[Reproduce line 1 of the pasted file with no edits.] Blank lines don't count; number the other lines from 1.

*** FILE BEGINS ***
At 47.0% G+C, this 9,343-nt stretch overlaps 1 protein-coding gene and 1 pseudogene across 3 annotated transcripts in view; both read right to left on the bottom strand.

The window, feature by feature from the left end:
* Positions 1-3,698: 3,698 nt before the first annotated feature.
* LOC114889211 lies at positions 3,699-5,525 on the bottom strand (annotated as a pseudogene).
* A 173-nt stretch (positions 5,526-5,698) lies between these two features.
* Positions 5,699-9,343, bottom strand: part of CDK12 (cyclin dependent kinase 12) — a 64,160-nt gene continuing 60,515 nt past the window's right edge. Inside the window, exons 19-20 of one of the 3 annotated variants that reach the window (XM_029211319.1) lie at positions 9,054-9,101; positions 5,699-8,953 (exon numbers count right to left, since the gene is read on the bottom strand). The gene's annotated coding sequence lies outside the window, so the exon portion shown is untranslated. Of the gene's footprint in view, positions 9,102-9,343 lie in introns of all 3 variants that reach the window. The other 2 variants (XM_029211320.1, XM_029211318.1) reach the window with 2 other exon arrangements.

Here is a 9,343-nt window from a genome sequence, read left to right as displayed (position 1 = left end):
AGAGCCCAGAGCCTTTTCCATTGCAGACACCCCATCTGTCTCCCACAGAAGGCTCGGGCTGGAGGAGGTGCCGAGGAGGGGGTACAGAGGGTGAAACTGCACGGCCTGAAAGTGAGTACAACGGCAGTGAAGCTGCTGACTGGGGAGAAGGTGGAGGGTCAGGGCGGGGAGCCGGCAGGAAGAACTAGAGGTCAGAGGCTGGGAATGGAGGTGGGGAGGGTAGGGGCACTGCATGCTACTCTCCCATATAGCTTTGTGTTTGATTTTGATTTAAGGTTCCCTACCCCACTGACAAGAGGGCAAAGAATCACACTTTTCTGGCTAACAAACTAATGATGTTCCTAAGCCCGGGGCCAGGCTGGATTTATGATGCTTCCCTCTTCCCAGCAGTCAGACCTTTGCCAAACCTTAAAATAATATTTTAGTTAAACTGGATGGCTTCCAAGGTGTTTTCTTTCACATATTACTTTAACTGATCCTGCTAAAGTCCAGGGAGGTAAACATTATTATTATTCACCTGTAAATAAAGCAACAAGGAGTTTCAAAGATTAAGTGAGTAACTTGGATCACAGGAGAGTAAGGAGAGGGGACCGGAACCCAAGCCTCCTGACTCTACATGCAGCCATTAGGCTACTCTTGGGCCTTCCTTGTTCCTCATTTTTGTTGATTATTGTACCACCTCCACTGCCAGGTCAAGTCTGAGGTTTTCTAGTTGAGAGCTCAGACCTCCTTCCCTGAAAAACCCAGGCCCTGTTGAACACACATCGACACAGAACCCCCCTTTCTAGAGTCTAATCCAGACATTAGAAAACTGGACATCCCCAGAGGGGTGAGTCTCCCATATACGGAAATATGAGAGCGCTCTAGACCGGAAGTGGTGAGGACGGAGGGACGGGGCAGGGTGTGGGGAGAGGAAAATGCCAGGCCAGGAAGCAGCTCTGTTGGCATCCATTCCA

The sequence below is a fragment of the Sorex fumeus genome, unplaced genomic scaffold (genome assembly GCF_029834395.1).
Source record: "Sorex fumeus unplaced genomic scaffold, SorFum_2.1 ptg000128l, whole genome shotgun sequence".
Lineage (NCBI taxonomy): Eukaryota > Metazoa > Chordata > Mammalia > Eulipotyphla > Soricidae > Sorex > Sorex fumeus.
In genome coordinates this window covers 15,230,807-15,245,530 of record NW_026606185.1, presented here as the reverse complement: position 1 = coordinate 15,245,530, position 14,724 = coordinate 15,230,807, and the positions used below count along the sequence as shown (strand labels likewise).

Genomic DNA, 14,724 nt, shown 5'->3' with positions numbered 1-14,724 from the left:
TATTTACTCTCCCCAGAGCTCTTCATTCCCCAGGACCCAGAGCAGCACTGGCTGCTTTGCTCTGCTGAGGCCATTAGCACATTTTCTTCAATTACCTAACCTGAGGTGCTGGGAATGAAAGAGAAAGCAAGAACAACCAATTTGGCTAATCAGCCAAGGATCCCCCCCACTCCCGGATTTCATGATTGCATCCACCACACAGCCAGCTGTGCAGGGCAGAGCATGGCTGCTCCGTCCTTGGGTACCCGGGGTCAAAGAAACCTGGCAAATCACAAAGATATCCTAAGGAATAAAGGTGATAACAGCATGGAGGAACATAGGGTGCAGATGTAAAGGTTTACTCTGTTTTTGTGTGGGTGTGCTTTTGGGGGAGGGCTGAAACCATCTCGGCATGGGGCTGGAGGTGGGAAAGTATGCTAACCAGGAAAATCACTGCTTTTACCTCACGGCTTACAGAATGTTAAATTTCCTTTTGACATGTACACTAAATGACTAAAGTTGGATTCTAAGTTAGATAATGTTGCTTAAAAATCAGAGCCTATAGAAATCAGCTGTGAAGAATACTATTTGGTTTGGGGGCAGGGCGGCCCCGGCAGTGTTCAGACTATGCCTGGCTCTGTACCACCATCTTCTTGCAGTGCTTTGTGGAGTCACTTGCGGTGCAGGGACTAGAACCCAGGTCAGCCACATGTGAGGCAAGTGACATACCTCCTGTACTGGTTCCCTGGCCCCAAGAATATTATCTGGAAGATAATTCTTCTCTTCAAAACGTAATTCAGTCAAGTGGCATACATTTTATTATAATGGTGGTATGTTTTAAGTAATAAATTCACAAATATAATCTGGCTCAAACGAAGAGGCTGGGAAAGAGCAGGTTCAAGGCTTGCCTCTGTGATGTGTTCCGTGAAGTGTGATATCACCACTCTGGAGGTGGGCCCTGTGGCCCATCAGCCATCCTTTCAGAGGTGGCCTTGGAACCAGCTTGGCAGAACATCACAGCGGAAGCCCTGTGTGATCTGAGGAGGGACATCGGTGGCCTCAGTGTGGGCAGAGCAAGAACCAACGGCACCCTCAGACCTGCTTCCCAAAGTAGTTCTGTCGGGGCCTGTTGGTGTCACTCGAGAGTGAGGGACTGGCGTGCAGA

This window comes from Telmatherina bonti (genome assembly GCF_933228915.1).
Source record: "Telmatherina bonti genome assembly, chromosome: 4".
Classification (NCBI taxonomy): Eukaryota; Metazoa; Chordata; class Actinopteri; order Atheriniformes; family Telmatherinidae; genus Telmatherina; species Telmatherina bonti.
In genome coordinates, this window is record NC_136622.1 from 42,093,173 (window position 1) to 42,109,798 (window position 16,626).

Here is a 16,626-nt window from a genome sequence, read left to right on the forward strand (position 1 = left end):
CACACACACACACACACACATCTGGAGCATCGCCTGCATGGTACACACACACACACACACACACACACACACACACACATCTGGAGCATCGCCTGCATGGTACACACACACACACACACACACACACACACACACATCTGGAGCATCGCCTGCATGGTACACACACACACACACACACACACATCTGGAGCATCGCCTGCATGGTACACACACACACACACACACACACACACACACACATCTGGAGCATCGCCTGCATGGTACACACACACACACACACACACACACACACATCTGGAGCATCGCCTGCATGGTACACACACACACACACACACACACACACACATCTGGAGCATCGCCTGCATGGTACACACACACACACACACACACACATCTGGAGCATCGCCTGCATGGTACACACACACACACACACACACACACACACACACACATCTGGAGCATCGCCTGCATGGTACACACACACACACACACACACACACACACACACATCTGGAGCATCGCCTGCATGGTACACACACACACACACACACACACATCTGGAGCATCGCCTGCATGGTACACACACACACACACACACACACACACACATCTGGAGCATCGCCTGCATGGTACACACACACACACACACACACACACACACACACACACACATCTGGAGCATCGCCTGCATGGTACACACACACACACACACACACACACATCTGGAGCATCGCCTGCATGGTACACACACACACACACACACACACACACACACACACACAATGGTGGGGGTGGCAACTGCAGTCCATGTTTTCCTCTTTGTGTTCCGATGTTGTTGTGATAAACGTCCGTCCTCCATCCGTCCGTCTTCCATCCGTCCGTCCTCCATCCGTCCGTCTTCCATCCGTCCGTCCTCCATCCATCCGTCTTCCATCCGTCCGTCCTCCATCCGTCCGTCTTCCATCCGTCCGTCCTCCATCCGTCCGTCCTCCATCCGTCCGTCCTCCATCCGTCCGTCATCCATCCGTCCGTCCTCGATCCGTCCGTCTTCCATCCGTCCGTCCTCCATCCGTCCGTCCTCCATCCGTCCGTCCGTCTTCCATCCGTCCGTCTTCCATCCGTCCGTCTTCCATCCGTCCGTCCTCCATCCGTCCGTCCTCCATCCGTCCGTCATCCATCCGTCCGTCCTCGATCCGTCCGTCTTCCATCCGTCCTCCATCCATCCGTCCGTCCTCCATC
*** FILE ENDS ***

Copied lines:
At 47.0% G+C, this 9,343-nt stretch overlaps 1 protein-coding gene and 1 pseudogene across 3 annotated transcripts in view; both read right to left on the bottom strand.